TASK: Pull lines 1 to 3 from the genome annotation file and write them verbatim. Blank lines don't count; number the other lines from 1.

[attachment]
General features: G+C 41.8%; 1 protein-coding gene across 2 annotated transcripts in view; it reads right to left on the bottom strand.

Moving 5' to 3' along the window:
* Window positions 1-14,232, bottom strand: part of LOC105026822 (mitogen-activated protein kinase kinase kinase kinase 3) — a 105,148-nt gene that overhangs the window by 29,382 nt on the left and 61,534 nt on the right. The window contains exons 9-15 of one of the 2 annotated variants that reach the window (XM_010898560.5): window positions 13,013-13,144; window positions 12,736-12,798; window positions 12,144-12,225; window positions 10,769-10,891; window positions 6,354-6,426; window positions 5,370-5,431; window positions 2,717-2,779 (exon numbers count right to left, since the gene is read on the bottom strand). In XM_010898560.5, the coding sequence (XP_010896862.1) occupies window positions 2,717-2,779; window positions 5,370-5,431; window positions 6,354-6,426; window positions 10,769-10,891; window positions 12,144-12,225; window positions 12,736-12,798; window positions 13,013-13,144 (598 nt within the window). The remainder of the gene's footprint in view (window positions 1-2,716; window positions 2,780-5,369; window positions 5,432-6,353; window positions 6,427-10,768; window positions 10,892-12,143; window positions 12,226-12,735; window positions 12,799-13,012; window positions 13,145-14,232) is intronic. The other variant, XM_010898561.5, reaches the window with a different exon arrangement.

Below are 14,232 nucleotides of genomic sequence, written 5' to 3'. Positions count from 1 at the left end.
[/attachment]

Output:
General features: G+C 41.8%; 1 protein-coding gene across 2 annotated transcripts in view; it reads right to left on the bottom strand.

Moving 5' to 3' along the window:
* Window positions 1-14,232, bottom strand: part of LOC105026822 (mitogen-activated protein kinase kinase kinase kinase 3) — a 105,148-nt gene that overhangs the window by 29,382 nt on the left and 61,534 nt on the right. The window contains exons 9-15 of one of the 2 annotated variants that reach the window (XM_010898560.5): window positions 13,013-13,144; window positions 12,736-12,798; window positions 12,144-12,225; window positions 10,769-10,891; window positions 6,354-6,426; window positions 5,370-5,431; window positions 2,717-2,779 (exon numbers count right to left, since the gene is read on the bottom strand). In XM_010898560.5, the coding sequence (XP_010896862.1) occupies window positions 2,717-2,779; window positions 5,370-5,431; window positions 6,354-6,426; window positions 10,769-10,891; window positions 12,144-12,225; window positions 12,736-12,798; window positions 13,013-13,144 (598 nt within the window). The remainder of the gene's footprint in view (window positions 1-2,716; window positions 2,780-5,369; window positions 5,432-6,353; window positions 6,427-10,768; window positions 10,892-12,143; window positions 12,226-12,735; window positions 12,799-13,012; window positions 13,145-14,232) is intronic. The other variant, XM_010898561.5, reaches the window with a different exon arrangement.